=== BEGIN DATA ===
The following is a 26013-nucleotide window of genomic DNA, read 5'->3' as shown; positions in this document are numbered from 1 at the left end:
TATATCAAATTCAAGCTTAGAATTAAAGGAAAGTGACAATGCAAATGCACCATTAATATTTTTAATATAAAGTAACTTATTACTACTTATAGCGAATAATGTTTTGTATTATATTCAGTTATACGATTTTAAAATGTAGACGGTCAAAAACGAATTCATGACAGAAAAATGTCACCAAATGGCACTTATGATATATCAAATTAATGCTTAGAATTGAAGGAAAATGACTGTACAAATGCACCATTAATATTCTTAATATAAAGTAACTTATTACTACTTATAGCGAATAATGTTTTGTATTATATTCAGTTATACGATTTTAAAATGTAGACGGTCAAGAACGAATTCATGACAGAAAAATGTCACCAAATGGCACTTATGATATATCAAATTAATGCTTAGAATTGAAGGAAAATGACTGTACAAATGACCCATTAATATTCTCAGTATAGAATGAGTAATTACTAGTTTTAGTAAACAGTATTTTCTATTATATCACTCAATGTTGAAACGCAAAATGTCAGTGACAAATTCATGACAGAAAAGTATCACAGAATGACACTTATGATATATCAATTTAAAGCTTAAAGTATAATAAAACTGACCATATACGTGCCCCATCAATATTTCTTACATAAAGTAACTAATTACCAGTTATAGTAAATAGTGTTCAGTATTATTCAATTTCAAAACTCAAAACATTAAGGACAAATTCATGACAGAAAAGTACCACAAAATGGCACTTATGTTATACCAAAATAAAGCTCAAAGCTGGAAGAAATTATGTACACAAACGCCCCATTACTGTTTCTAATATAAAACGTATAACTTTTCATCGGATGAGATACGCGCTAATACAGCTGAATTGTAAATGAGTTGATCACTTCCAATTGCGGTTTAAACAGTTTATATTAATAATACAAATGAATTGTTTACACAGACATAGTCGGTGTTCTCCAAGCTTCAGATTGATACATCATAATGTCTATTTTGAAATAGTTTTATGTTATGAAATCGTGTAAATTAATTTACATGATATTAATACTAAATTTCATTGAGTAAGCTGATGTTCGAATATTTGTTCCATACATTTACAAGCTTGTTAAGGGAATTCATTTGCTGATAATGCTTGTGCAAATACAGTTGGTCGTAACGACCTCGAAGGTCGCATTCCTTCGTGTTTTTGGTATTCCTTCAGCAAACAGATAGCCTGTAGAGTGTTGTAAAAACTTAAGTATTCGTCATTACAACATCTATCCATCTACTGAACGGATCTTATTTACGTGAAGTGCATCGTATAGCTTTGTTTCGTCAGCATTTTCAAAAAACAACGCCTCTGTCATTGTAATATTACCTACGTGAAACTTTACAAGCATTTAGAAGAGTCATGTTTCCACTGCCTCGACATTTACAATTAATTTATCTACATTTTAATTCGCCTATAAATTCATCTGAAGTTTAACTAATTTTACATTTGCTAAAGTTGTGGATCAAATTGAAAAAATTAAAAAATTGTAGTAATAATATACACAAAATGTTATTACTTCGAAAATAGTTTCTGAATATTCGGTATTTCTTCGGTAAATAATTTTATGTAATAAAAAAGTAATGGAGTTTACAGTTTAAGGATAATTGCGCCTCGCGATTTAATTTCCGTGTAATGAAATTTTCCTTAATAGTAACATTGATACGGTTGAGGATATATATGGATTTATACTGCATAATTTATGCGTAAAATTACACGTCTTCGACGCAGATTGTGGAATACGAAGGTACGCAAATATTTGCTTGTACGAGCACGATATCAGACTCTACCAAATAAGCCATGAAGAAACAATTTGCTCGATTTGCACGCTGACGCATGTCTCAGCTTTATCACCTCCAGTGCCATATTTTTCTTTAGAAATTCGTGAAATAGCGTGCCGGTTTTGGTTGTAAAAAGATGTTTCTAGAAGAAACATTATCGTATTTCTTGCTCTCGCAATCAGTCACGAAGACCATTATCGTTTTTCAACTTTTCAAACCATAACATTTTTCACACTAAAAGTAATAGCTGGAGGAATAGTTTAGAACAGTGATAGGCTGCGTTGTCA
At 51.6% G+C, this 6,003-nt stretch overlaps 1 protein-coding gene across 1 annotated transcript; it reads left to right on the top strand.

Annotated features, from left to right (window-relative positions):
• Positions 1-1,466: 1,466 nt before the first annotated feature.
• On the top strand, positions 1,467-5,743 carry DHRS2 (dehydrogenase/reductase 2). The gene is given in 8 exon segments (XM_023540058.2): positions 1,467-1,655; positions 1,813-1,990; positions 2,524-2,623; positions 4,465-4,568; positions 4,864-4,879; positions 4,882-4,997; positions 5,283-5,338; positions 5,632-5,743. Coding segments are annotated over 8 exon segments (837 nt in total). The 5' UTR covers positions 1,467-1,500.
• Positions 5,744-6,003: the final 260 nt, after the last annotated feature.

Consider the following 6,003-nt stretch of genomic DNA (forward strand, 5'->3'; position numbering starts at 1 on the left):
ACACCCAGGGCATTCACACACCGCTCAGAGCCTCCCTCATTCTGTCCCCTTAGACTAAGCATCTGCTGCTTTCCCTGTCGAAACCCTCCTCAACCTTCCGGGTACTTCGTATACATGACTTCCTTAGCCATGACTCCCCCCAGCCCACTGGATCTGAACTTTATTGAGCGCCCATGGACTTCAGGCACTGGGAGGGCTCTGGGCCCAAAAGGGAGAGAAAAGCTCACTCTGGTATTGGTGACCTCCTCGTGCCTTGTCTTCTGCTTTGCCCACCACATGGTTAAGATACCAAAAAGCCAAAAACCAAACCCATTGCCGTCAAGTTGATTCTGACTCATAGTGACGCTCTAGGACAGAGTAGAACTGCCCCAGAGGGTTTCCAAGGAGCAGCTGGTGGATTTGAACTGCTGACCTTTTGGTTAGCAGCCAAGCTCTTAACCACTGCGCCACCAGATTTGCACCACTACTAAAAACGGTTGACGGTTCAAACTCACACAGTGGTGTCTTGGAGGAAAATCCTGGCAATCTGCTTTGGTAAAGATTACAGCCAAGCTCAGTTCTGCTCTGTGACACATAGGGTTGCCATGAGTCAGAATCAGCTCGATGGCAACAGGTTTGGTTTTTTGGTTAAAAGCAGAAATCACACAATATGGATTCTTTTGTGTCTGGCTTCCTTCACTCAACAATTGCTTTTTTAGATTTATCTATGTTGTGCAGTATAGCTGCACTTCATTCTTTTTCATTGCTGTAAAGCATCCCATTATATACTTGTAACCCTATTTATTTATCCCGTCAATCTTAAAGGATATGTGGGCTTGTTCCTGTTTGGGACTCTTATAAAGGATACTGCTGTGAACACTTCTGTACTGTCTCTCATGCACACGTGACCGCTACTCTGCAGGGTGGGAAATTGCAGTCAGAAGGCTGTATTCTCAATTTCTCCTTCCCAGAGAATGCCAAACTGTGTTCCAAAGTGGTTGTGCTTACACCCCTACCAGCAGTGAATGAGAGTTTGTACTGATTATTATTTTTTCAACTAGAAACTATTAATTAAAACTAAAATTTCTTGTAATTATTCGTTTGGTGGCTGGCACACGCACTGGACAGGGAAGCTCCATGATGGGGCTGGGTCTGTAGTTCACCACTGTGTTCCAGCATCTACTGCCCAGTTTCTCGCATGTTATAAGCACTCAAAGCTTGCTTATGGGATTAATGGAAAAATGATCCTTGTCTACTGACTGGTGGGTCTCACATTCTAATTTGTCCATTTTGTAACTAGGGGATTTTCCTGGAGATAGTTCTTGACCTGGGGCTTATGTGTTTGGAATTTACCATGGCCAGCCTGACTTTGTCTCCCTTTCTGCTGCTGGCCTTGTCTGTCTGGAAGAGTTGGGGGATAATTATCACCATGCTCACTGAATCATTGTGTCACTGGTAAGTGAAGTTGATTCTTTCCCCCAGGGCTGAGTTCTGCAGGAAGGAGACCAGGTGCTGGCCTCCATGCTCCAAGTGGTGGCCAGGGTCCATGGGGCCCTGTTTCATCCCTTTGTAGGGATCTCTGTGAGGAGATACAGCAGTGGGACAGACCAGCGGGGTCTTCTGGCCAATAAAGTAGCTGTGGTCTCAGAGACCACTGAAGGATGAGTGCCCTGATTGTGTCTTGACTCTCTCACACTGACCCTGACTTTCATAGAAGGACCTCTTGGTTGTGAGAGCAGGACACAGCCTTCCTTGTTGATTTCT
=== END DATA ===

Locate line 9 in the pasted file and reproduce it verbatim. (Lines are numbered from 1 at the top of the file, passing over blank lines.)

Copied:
ACACCCAGGGCATTCACACACCGCTCAGAGCCTCCCTCATTCTGTCCCCTTAGACTAAGCATCTGCTGCTTTCCCTGTCGAAACCCTCCTCAACCTTCCGGGTACTTCGTATACATGACTTCCTTAGCCATGACTCCCCCCAGCCCACTGGATCTGAACTTTATTGAGCGCCCATGGACTTCAGGCACTGGGAGGGCTCTGGGCCCAAAAGGGAGAGAAAAGCTCACTCTGGTATTGGTGACCTCCTCGTGCCTTGTCTTCTGCTTTGCCCACCACATGGTTAAGATACCAAAAAGCCAAAAACCAAACCCATTGCCGTCAAGTTGATTCTGACTCATAGTGACGCTCTAGGACAGAGTAGAACTGCCCCAGAGGGTTTCCAAGGAGCAGCTGGTGGATTTGAACTGCTGACCTTTTGGTTAGCAGCCAAGCTCTTAACCACTGCGCCACCAGATTTGCACCACTACTAAAAACGGTTGACGGTTCAAACTCACACAGTGGTGTCTTGGAGGAAAATCCTGGCAATCTGCTTTGGTAAAGATTACAGCCAAGCTCAGTTCTGCTCTGTGACACATAGGGTTGCCATGAGTCAGAATCAGCTCGATGGCAACAGGTTTGGTTTTTTGGTTAAAAGCAGAAATCACACAATATGGATTCTTTTGTGTCTGGCTTCCTTCACTCAACAATTGCTTTTTTAGATTTATCTATGTTGTGCAGTATAGCTGCACTTCATTCTTTTTCATTGCTGTAAAGCATCCCATTATATACTTGTAACCCTATTTATTTATCCCGTCAATCTTAAAGGATATGTGGGCTTGTTCCTGTTTGGGACTCTTATAAAGGATACTGCTGTGAACACTTCTGTACTGTCTCTCATGCACACGTGACCGCTACTCTGCAGGGTGGGAAATTGCAGTCAGAAGGCTGTATTCTCAATTTCTCCTTCCCAGAGAATGCCAAACTGTGTTCCAAAGTGGTTGTGCTTACACCCCTACCAGCAGTGAATGAGAGTTTGTACTGATTATTATTTTTTCAACTAGAAACTATTAATTAAAACTAAAATTTCTTGTAATTATTCGTTTGGTGGCTGGCACACGCACTGGACAGGGAAGCTCCATGATGGGGCTGGGTCTGTAGTTCACCACTGTGTTCCAGCATCTACTGCCCAGTTTCTCGCATGTTATAAGCACTCAAAGCTTGCTTATGGGATTAATGGAAAAATGATCCTTGTCTACTGACTGGTGGGTCTCACATTCTAATTTGTCCATTTTGTAACTAGGGGATTTTCCTGGAGATAGTTCTTGACCTGGGGCTTATGTGTTTGGAATTTACCATGGCCAGCCTGACTTTGTCTCCCTTTCTGCTGCTGGCCTTGTCTGTCTGGAAGAGTTGGGGGATAATTATCACCATGCTCACTGAATCATTGTGTCACTGGTAAGTGAAGTTGATTCTTTCCCCCAGGGCTGAGTTCTGCAGGAAGGAGACCAGGTGCTGGCCTCCATGCTCCAAGTGGTGGCCAGGGTCCATGGGGCCCTGTTTCATCCCTTTGTAGGGATCTCTGTGAGGAGATACAGCAGTGGGACAGACCAGCGGGGTCTTCTGGCCAATAAAGTAGCTGTGGTCTCAGAGACCACTGAAGGATGAGTGCCCTGATTGTGTCTTGACTCTCTCACACTGACCCTGACTTTCATAGAAGGACCTCTTGGTTGTGAGAGCAGGACACAGCCTTCCTTGTTGATTTCT